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Why Has Dubai Taken Such A Thrashing In The International Media Over The Alleged Rape Incident?

Last Thursday a story broke in the international media about a rape case in Dubai. A British female tourist reported that she was raped by two men, leading to her arrest and theirs. The charges have since been dropped due to careful examination of all evidence, supporting the men’s story that the act was consensual.

The alleged victim was arrested on suspicion of extra-marital sex, causing widespread outrage and international media covered the story consistently for the week after the story first broke. The Independent covered it in the UK, RT covered it in Russia and soon CNN picked it up in the US. 

Many other news outlets covered the story and social media commentators made their views known. One video, shared heavily on social platforms, warned visitors against travelling to Dubai. It was aptly titled 'DO NOT GO TO DUBAI'…

The story was therefore, even more noticeably absent from UAE media outlets. No media outlet in the UAE commented on the story until both 7days and Lovin Dubai did three days after the story broke. Dubai was put in the spotlight and there was criticism regarding the lack of reporting by media here. 

There is a reason for this though. In Dubai, incidents are covered when they appear in court, or in official police reports, not just when they pop up on your newsfeed and timeline. Since the case has developed, the media here have provided a commentary, based upon the statements from all parties, and the decision to drop the charges.

Lovin Dubai is an independent publication. We aren’t interfered with editorially, and you can tell by our name, that we’re all about showing love to Dubai. While we take pride in our city, we try to be objective when reporting news, including the most controversial stories.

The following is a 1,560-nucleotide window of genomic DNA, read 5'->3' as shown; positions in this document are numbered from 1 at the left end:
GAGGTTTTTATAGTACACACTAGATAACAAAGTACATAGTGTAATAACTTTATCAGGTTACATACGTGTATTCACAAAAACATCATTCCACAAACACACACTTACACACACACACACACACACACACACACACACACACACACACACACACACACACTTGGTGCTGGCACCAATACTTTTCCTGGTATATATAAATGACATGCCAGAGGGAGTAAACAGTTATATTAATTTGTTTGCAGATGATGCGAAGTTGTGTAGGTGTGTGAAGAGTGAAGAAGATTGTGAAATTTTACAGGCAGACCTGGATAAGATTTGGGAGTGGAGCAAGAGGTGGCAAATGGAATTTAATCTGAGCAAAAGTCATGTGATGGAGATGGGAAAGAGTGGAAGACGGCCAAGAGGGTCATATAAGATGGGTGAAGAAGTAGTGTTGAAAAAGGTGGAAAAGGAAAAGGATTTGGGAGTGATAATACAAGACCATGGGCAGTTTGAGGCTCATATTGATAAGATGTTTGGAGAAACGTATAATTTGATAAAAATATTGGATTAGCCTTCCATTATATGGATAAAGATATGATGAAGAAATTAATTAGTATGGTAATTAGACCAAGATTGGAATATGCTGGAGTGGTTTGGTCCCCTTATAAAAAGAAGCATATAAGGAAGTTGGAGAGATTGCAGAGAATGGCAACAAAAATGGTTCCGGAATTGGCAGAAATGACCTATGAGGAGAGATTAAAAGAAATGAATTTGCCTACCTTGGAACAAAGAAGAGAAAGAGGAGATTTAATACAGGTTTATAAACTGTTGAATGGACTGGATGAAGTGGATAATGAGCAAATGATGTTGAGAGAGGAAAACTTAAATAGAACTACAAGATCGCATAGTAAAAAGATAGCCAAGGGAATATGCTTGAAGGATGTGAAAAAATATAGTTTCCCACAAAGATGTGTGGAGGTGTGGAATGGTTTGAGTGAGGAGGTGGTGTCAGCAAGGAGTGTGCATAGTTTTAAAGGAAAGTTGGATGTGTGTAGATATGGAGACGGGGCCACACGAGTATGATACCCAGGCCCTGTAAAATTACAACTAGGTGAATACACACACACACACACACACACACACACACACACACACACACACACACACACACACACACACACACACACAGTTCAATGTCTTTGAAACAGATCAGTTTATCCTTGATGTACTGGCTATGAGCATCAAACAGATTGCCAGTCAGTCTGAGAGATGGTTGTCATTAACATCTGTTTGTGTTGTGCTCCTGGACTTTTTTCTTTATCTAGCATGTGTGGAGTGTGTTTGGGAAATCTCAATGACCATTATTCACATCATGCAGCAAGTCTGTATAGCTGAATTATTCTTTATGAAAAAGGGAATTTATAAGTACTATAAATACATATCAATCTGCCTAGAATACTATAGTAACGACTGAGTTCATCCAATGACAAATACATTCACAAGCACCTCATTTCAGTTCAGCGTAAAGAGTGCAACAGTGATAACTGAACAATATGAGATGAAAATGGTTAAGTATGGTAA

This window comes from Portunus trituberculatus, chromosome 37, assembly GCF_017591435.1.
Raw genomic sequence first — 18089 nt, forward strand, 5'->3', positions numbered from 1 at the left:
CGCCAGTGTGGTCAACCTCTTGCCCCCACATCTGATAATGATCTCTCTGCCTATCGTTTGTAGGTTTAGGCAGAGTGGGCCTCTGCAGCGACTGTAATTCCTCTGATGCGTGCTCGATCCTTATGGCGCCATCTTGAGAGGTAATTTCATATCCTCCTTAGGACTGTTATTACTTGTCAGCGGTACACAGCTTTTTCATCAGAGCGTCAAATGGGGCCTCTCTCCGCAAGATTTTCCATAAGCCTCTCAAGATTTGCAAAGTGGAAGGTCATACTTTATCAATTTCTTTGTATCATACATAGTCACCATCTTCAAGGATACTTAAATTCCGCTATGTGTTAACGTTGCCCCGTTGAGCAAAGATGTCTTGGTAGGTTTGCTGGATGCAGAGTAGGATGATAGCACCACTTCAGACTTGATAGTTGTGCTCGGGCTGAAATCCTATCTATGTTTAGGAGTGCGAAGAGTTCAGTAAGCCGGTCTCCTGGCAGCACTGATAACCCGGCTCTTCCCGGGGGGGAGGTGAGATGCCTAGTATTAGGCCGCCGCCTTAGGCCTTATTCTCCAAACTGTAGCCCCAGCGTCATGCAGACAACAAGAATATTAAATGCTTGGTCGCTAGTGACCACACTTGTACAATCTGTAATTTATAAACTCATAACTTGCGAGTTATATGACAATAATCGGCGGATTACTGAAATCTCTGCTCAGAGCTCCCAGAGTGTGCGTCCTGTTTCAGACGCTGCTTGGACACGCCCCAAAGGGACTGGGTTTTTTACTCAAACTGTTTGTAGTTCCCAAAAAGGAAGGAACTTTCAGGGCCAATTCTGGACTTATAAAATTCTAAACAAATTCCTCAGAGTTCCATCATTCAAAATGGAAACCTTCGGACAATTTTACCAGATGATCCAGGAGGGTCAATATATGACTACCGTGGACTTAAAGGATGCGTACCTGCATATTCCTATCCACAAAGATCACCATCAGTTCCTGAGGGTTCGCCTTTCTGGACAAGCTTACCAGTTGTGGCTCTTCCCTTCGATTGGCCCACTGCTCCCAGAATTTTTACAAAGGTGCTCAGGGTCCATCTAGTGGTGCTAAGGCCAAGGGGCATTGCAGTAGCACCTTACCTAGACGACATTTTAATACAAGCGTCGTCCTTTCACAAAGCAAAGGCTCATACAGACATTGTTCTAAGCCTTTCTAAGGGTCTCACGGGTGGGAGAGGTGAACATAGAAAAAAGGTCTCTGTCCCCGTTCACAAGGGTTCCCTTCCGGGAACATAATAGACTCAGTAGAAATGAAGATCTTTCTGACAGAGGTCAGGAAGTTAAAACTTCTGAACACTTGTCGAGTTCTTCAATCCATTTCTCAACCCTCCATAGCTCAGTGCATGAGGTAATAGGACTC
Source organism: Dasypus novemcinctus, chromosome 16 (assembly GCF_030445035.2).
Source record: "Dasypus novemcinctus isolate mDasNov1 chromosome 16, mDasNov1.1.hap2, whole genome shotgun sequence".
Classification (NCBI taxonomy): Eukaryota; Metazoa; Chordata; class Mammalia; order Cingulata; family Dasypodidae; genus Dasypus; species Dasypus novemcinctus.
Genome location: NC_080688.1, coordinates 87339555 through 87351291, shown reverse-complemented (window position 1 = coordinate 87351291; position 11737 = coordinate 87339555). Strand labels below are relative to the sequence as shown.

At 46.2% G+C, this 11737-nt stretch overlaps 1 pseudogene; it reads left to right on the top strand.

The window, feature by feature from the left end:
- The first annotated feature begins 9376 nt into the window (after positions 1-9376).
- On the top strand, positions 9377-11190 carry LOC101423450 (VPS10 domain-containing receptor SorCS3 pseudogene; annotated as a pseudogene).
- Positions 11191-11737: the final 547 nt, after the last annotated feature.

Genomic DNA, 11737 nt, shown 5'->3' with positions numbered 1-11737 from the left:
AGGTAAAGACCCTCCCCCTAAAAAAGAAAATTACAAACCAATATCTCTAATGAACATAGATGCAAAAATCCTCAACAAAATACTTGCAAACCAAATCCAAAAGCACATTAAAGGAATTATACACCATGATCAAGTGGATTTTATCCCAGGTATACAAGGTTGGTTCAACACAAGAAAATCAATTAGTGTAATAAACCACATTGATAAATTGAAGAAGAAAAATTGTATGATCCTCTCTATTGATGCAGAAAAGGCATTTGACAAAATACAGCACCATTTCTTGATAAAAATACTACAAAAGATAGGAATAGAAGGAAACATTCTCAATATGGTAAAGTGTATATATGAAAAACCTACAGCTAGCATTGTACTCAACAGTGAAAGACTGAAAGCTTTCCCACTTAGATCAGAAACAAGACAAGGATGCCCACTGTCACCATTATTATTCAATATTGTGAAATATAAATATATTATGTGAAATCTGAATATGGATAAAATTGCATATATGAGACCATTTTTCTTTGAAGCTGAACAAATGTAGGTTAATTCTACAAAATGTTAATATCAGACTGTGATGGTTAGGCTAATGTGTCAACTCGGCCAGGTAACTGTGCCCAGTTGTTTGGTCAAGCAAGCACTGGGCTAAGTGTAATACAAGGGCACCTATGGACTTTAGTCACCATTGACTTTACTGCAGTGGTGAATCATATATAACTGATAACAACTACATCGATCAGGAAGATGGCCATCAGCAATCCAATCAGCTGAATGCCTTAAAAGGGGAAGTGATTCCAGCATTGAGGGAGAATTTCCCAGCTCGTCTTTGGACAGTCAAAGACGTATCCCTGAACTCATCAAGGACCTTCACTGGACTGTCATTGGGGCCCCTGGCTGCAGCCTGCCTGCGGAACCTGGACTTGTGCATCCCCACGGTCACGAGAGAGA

So, Is This A Western Media Bashing Of Dubai?

The media is bias. Every publication has it’s own agenda, regardless of how objective they allude to be because complete objectivity is near impossible. However, some reporting bias is more harmful than others. 

Reports in the UK in the lead up to Brexit, particularly from right-wing publications (Conservative government) swayed voters to believe in divisions and false economic promises. The US media speak vitriol of Russia - you just have to read the editorial section of the WSJ for evidence of that. 

We often see Western outlets deride other cultures and religions with tabloid-esque headlines, especially in times where public support needs to be swayed to support international and domestic policy. In the lead up to the Middle Eastern wars in the last couple of decades, and most recently the refugee crisis, western media became even less subtle with throwing shade at the MENA region. Unless an article is talking about food, it’s very hard to find favourable coverage of the Middle East. 

The UAE rarely comments on international laws and stories. They seem to understand that different, religions, cultures and laws exist and what may work in one country isn’t applicable in another. Every country has its own issues, but rather than laying blame, the UAE trusts other leaders to handle the situation and understand that criticism isn’t always necessary. And that reporting should take into account the full facts.